Since its inception in 1949, the Council of Europe’s core mission has been the reconciliation and reestablishment of dialogue among Europeans, as well as the protection of the rule of law, human rights, and democratic values.
The Cultural Routes of the Council of Europe are “an invitation to travel and to discover the rich and diverse heritage of Europe by bringing people and places together in networks of shared history and heritage. They put into practice the values of the Council of Europe: human rights, cultural diversity, intercultural dialogue and mutual exchanges across borders.”
Mauthausen was an international concentration camp (1938 - 1945) where all of Europe – against its will – came together and where it was precisely the diversity of languages and cultures that was valued by the prisoners, who had all, in their own way, fought for a new and peaceful Europe of international solidarity.
The Comité International de Mauthausen, the umbrella organisation of the survivors of the Mauthausen CC consisting of 22 member states, created after many years of preparation work this new European Cultural Route.
This new route Via Memoria Mauthausen will, of course, be a transnational route, since people from all over Europe have converged in Mauthausen. Mauthausen will be the centre place: Many of the prisoners had come to Mauthausen from other concentration camps, some from their hometown, from prisons or camps for forced labourers or prisoners of war.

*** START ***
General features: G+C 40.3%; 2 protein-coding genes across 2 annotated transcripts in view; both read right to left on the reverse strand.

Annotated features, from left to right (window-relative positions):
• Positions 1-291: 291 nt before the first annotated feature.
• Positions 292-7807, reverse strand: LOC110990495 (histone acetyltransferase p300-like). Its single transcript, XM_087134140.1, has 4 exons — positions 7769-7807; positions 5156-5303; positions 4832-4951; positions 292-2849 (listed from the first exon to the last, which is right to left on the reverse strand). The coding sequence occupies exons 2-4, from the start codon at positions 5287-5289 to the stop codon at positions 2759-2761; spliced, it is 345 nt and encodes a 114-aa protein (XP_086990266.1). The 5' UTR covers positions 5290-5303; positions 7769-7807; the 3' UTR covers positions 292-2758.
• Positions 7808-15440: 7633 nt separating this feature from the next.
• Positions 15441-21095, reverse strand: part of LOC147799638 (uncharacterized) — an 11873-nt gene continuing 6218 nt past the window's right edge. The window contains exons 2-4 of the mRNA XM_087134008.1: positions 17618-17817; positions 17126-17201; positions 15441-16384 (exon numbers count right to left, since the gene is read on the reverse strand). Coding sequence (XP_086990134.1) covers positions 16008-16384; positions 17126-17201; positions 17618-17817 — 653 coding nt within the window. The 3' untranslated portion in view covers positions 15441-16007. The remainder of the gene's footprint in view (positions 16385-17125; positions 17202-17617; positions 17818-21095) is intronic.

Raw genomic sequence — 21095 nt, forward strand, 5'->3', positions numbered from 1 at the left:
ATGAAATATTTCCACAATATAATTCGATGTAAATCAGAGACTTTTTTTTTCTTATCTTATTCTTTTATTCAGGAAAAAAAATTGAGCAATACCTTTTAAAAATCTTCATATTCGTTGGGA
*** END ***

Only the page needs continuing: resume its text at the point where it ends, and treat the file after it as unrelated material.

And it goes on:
The first main objective of this new cultural route will be to make these routes readable to a greater public: We will be connecting places from all over Europe leading to Mauthausen, from Germany, France, Spain, Italy, Slovenia, Serbia, Poland or Russia. The core and the centre of this European Cultural Route will be situated in Mauthausen, Austria – including the system of about 50 subcamps or other places of historical significance – and all of them related to other places all over Europe.
The second objective will be to tell the life stories of these prisoners: We will be connecting people then and today. We will tell the life stories and individual biographies of the prisoners. Many people have in the last decades been following the traces of these routes, very often without much information about the sites and the connections between them.
The Via Memoria Mauthausen will be established in 2020.